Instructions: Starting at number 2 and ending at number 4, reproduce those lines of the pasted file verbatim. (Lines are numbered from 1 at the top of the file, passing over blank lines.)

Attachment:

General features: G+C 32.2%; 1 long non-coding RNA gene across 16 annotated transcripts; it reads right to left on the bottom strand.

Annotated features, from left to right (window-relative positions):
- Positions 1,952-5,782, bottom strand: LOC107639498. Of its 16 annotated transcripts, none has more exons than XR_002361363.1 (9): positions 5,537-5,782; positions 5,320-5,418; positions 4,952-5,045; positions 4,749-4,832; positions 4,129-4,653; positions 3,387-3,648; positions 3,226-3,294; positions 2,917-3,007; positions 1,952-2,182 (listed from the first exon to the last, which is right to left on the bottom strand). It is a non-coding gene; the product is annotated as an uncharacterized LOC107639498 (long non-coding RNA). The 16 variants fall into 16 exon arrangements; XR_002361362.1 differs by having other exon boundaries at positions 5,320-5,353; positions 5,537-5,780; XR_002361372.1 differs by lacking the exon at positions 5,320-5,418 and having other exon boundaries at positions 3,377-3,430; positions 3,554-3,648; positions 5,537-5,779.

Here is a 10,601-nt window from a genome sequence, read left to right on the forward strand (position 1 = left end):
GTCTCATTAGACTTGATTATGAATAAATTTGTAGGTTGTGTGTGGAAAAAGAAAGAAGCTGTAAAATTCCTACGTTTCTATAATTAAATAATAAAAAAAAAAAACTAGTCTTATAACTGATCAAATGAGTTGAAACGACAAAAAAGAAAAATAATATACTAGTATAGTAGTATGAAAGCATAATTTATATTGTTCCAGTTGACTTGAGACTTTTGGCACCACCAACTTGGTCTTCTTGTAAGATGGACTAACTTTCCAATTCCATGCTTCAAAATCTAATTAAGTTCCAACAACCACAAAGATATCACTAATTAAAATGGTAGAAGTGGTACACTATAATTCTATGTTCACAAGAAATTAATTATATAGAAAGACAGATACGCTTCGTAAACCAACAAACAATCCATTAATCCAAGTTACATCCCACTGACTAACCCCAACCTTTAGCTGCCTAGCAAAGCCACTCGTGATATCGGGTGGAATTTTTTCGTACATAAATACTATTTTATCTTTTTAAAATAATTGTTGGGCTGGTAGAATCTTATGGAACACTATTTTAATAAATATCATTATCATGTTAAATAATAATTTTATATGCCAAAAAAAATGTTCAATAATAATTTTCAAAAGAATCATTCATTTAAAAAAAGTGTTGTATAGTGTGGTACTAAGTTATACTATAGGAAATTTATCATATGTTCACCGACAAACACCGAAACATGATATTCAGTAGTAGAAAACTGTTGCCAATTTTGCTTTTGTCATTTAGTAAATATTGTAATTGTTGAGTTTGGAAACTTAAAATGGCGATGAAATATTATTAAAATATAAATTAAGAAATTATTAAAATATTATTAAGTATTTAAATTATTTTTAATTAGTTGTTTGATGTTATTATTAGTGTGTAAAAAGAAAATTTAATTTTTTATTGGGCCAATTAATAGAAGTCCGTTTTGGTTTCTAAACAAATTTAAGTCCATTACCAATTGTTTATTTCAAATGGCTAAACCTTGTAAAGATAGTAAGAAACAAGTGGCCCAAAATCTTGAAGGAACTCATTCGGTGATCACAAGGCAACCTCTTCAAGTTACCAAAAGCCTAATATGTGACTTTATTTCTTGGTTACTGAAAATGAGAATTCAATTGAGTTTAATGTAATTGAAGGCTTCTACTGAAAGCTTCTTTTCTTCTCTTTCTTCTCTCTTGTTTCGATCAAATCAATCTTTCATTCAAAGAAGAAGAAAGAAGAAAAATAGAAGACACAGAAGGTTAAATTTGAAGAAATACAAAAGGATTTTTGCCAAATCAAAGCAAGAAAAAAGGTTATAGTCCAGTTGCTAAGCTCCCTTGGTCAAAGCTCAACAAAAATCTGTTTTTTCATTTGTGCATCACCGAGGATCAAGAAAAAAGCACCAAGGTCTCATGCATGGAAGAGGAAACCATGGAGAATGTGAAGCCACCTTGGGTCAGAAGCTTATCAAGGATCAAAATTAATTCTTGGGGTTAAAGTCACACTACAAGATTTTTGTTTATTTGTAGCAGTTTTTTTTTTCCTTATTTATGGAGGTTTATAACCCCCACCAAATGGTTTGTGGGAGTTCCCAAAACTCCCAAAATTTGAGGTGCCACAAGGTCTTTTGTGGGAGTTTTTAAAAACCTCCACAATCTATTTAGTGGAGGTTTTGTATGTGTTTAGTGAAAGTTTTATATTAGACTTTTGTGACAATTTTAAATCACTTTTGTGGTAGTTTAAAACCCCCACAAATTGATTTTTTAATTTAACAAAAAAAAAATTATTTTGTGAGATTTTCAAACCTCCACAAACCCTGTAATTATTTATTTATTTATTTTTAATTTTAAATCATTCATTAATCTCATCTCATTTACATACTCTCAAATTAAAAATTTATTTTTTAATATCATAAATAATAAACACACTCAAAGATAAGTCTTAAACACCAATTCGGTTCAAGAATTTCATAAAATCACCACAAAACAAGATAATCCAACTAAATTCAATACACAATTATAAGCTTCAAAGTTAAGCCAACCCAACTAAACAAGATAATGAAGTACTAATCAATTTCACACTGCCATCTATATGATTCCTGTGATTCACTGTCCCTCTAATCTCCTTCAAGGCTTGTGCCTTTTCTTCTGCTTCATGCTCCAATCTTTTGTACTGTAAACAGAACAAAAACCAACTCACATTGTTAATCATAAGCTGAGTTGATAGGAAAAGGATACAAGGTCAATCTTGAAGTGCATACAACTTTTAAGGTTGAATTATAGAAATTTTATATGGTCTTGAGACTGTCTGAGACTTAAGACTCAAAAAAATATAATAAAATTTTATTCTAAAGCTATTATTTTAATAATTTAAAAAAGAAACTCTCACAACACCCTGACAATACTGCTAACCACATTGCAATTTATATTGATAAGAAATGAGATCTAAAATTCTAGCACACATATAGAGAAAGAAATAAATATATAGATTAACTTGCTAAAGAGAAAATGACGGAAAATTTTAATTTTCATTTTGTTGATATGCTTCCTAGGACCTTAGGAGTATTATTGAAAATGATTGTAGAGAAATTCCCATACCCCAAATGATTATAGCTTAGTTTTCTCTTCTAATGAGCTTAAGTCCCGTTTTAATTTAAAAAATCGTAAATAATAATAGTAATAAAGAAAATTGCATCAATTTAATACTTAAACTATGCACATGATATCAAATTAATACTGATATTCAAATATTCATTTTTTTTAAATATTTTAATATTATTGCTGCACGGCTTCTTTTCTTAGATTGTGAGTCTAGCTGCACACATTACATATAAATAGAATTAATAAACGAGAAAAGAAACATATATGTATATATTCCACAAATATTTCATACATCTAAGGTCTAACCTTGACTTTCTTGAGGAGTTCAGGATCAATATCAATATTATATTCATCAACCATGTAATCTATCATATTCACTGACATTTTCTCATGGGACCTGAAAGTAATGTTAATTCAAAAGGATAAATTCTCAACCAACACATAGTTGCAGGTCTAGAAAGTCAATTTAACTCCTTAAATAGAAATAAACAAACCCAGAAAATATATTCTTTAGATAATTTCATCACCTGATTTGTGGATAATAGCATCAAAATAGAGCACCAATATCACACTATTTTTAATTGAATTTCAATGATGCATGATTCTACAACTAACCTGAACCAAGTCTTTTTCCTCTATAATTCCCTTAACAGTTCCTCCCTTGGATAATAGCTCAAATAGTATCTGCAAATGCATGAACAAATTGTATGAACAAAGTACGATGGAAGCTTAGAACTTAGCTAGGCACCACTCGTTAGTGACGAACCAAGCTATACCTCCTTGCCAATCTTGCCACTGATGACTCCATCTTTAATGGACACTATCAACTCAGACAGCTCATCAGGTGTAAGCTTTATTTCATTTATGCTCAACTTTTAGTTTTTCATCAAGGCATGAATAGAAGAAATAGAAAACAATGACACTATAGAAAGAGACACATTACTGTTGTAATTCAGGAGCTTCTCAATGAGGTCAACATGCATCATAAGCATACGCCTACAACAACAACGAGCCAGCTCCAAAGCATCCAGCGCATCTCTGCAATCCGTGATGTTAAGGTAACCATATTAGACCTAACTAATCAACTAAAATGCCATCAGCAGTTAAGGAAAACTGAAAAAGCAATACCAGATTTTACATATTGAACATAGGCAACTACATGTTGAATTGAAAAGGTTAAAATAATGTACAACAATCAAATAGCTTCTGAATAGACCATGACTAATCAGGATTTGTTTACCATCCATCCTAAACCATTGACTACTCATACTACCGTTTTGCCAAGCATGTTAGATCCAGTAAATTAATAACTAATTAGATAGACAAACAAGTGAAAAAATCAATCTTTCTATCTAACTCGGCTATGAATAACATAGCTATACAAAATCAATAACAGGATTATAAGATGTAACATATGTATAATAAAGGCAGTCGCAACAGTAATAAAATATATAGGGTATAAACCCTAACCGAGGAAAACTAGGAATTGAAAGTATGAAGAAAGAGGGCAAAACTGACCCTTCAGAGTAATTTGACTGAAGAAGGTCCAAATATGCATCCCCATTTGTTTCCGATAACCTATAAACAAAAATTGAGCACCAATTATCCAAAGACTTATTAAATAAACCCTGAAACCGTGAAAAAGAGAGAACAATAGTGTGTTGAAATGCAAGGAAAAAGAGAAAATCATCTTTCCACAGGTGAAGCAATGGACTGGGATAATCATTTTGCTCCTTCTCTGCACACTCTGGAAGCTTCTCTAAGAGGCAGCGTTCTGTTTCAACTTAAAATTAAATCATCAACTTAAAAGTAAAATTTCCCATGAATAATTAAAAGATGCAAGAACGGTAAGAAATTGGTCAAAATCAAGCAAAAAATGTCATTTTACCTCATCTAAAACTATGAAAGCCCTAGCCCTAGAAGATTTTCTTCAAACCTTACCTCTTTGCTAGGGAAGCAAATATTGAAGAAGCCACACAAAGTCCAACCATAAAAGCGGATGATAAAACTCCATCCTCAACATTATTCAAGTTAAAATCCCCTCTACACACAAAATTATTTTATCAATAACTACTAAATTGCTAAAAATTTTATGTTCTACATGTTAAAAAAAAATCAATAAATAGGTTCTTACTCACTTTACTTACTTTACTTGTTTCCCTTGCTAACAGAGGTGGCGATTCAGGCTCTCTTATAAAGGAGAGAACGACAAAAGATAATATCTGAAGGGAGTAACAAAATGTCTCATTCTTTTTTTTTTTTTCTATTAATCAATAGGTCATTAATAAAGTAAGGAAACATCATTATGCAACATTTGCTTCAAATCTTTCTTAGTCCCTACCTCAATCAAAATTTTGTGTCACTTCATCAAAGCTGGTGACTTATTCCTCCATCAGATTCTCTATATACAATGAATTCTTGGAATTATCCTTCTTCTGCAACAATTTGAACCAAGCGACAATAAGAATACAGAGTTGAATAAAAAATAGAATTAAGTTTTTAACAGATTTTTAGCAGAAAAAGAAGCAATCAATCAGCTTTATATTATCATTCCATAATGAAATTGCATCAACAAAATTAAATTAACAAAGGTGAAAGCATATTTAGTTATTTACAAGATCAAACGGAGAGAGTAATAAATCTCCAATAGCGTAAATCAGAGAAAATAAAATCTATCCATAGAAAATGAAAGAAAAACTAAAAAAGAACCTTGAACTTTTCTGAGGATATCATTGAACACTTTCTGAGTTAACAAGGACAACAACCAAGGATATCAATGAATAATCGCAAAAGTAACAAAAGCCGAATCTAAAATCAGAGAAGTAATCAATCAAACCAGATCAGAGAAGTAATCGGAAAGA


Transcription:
Annotated features, from left to right (window-relative positions):
- Positions 1,952-5,782, bottom strand: LOC107639498. Of its 16 annotated transcripts, none has more exons than XR_002361363.1 (9): positions 5,537-5,782; positions 5,320-5,418; positions 4,952-5,045; positions 4,749-4,832; positions 4,129-4,653; positions 3,387-3,648; positions 3,226-3,294; positions 2,917-3,007; positions 1,952-2,182 (listed from the first exon to the last, which is right to left on the bottom strand). It is a non-coding gene; the product is annotated as an uncharacterized LOC107639498 (long non-coding RNA). The 16 variants fall into 16 exon arrangements; XR_002361362.1 differs by having other exon boundaries at positions 5,320-5,353; positions 5,537-5,780; XR_002361372.1 differs by lacking the exon at positions 5,320-5,418 and having other exon boundaries at positions 3,377-3,430; positions 3,554-3,648; positions 5,537-5,779.

Here is a 10,601-nt window from a genome sequence, read left to right on the forward strand (position 1 = left end):